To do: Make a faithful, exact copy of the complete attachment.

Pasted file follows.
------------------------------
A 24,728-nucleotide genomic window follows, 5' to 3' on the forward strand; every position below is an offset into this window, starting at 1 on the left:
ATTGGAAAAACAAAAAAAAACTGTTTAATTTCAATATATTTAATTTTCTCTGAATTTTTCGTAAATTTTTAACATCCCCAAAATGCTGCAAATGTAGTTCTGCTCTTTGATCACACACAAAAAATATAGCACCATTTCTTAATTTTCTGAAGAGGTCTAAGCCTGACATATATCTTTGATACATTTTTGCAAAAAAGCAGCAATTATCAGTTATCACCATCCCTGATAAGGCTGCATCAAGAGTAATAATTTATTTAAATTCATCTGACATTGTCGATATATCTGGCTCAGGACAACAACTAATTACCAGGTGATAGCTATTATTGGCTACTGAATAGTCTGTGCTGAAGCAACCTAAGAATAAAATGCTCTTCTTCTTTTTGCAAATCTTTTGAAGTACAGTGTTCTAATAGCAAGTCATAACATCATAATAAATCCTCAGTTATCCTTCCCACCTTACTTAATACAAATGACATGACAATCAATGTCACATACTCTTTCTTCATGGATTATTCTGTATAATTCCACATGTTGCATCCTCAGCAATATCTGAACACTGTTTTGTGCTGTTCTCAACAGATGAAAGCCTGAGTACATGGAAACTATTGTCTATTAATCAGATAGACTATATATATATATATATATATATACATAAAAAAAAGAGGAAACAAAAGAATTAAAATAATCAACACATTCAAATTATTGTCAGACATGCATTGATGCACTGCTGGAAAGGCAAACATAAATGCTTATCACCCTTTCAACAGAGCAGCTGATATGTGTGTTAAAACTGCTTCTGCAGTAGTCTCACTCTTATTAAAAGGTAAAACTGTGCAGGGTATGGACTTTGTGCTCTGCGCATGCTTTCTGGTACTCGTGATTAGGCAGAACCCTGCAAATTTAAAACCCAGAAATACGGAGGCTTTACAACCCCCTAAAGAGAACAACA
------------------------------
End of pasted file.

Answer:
A 24,728-nucleotide genomic window follows, 5' to 3' on the forward strand; every position below is an offset into this window, starting at 1 on the left:
ATTGGAAAAACAAAAAAAAACTGTTTAATTTCAATATATTTAATTTTCTCTGAATTTTTCGTAAATTTTTAACATCCCCAAAATGCTGCAAATGTAGTTCTGCTCTTTGATCACACACAAAAAATATAGCACCATTTCTTAATTTTCTGAAGAGGTCTAAGCCTGACATATATCTTTGATACATTTTTGCAAAAAAGCAGCAATTATCAGTTATCACCATCCCTGATAAGGCTGCATCAAGAGTAATAATTTATTTAAATTCATCTGACATTGTCGATATATCTGGCTCAGGACAACAACTAATTACCAGGTGATAGCTATTATTGGCTACTGAATAGTCTGTGCTGAAGCAACCTAAGAATAAAATGCTCTTCTTCTTTTTGCAAATCTTTTGAAGTACAGTGTTCTAATAGCAAGTCATAACATCATAATAAATCCTCAGTTATCCTTCCCACCTTACTTAATACAAATGACATGACAATCAATGTCACATACTCTTTCTTCATGGATTATTCTGTATAATTCCACATGTTGCATCCTCAGCAATATCTGAACACTGTTTTGTGCTGTTCTCAACAGATGAAAGCCTGAGTACATGGAAACTATTGTCTATTAATCAGATAGACTATATATATATATATATATATATACATAAAAAAAAGAGGAAACAAAAGAATTAAAATAATCAACACATTCAAATTATTGTCAGACATGCATTGATGCACTGCTGGAAAGGCAAACATAAATGCTTATCACCCTTTCAACAGAGCAGCTGATATGTGTGTTAAAACTGCTTCTGCAGTAGTCTCACTCTTATTAAAAGGTAAAACTGTGCAGGGTATGGACTTTGTGCTCTGCGCATGCTTTCTGGTACTCGTGATTAGGCAGAACCCTGCAAATTTAAAACCCAGAAATACGGAGGCTTTACAACCCCCTAAAGAGAACAACA